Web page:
The coronavirus pandemic has exposed and deepened existing inequalities and pressures as well as creating new challenges. But over the last 12 months we’ve also witnessed how policy-makers, frontline services, the voluntary sector and communities have risen to these challenges with renewed collaboration, innovation and compassion.
Today we published our manifesto – 6 Priorities to Help Save Lives – calling on the next government to build on that momentum, by putting mental health and wellbeing at the heart of Scotland’s recovery. While it is still too early to know how the coronavirus pandemic will affect mental health and wellbeing in the long-term, we believe these six steps are a crucial starting point to help save lives.
We’re calling for the next government to commit to an ambitious, fully funded ten-year suicide prevention strategy that builds on progress to date and creates real change. The latest data shows that 833 people lost their lives to suicide in Scotland in 2019, and the national suicide rate increased for the second year in a row. That figure is a stark reminder of why the next government must redouble efforts to reduce deaths by suicide, ensuring support is there for anyone in suicidal crisis while working to strengthen early intervention and prevention. We’re also calling for the next government to ensure that suicide prevention is informed by the latest data and intelligence, supporting policy-makers and services to identify and respond to emerging risks and share what works.
Data from the Scottish Health Survey shows the proportion of Scots who have ever self-harmed has more than doubled over the last decade. Despite this, self-harm often remains hidden and poorly understood. This shouldn’t continue. We’re calling for the next government to commit to a dedicated national strategy to improve understanding of self-harm, strengthen support for those affected and address underlying causes.
The links between inequality, deprivation, poverty and poor mental health are well-established and people living in the most deprived communities in Scotland continue to be over three times more likely to die by suicide than those living in the most affluent communities. Addressing these inequalities requires a cross-sector approach which is why we are calling on the next government to ensure policy and services recognise and address the links between deprivation and poor mental health and take ambitious action to reduce inequality.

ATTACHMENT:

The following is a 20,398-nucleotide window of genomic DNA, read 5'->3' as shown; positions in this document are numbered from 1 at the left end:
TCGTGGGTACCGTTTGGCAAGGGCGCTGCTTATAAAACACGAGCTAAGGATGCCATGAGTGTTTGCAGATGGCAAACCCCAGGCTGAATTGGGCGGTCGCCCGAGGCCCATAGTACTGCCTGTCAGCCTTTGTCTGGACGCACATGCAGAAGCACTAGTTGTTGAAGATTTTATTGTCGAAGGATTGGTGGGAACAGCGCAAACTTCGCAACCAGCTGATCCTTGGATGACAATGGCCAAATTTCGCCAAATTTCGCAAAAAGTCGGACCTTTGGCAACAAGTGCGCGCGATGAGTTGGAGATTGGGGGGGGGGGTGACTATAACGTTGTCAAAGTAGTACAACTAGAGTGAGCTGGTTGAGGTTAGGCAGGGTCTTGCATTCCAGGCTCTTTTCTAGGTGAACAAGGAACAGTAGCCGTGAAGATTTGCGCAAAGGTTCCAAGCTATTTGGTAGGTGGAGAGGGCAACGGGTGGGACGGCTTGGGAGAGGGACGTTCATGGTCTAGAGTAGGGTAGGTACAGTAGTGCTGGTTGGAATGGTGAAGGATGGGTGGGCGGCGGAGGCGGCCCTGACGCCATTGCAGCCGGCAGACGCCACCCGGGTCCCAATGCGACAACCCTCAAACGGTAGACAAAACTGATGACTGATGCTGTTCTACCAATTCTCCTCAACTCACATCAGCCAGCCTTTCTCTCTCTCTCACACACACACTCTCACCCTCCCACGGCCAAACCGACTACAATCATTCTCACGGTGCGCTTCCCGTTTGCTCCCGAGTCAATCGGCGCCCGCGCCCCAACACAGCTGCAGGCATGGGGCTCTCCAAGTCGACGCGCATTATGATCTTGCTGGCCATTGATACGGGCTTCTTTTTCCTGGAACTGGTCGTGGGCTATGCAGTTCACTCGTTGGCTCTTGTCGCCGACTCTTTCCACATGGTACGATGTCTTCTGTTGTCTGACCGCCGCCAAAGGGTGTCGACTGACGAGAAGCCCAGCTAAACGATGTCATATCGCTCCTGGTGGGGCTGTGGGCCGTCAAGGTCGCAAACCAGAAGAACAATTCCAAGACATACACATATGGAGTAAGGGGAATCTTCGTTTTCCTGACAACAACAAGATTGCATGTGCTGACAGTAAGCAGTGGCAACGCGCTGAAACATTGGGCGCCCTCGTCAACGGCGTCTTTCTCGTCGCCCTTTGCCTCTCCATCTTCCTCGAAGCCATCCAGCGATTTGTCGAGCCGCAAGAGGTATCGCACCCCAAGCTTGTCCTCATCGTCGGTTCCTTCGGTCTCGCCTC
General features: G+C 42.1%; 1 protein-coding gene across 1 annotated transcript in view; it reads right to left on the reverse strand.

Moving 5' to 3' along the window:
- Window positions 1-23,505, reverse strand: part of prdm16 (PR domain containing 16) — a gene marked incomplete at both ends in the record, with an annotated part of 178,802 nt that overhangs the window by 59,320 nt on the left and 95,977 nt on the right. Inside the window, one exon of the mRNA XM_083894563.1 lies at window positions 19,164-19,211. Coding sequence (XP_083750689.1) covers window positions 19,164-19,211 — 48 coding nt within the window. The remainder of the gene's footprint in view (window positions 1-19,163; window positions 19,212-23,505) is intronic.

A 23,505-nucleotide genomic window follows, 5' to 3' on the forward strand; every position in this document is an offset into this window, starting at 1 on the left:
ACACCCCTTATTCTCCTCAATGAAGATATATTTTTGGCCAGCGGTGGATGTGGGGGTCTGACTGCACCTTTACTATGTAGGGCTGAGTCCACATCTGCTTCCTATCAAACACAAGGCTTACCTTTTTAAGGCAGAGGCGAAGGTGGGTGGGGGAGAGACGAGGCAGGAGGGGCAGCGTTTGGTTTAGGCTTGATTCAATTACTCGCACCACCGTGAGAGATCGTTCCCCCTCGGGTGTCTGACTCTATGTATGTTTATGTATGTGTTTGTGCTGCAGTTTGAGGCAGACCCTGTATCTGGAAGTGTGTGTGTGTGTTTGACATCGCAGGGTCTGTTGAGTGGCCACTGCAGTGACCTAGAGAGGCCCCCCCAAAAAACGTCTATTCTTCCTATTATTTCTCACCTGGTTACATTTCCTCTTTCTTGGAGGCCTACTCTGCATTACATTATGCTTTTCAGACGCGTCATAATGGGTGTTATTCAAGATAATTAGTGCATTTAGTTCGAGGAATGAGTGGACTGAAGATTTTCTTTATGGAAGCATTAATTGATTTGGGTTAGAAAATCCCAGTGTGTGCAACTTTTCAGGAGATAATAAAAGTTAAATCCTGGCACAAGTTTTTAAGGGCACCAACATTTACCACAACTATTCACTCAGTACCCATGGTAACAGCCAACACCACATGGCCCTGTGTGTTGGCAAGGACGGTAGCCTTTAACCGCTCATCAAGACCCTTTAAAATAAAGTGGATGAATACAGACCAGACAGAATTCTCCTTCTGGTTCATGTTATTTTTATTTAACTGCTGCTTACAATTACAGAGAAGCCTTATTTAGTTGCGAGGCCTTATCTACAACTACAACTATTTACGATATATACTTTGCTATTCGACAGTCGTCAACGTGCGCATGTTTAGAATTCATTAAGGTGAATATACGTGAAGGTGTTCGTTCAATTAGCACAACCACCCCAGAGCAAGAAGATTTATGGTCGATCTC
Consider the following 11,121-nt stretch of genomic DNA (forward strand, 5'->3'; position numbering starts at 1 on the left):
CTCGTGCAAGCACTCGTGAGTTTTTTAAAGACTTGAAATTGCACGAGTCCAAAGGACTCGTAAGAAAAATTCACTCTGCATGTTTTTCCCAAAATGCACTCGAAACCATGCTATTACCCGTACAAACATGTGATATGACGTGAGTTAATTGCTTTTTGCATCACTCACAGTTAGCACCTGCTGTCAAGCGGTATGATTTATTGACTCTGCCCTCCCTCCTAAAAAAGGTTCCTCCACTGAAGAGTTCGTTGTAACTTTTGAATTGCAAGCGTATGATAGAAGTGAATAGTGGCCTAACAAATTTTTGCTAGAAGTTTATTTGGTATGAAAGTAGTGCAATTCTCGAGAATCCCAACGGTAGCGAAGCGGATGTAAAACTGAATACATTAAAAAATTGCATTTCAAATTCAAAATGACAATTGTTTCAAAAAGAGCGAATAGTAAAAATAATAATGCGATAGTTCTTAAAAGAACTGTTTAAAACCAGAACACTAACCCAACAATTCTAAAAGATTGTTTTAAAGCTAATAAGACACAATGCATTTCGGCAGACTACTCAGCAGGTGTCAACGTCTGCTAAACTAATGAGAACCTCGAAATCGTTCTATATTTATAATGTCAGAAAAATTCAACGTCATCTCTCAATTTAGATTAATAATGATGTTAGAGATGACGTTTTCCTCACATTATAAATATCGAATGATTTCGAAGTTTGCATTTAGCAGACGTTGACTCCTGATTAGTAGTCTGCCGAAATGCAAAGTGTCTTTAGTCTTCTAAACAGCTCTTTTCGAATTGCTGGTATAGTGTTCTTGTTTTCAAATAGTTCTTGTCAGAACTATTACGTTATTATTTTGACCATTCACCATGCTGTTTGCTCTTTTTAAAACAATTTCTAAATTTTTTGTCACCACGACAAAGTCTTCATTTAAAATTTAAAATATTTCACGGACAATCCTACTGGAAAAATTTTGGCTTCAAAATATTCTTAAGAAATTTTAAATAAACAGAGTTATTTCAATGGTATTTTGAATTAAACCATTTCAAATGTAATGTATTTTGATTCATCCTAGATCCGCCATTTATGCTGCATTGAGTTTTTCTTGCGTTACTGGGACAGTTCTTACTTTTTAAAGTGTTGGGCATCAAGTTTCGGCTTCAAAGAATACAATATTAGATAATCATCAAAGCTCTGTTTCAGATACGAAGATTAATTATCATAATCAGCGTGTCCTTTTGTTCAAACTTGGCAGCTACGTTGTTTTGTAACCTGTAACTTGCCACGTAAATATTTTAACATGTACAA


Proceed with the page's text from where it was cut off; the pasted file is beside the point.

Loneliness and isolation is another challenge that the coronavirus pandemic has exposed and exacerbated. In the first nine months since lockdown restrictions where introduced, three in ten calls to our helpline mentioned feelings of loneliness and isolation – a ten per cent increase in contacts about loneliness compared to the same period the previous year. As we look ahead to Scotland’s recovery, we’re calling on the next government to invest in creative on and offline interventions to reduce loneliness and isolation.
Throughout this crisis Scotland’s third and voluntary sector has proven itself to be a crucial partner in the coronavirus response, providing a lifeline to people and communities. We’re calling on the next government to empower the third sector to maximise the potential of volunteering and play an integral role in Scotland’s recovery by delivering essential services and supporting capacity-building, employability and wellbeing through volunteering opportunities.
No one can deny the challenges we’ve faced over the last year, or the challenges that lie ahead. But by taking these steps, Scotland’s next leaders can put mental health and wellbeing at the heart of our recovery and, ultimately help to save lives.
Rachel Cackett, Executive Director, Samaritans Scotland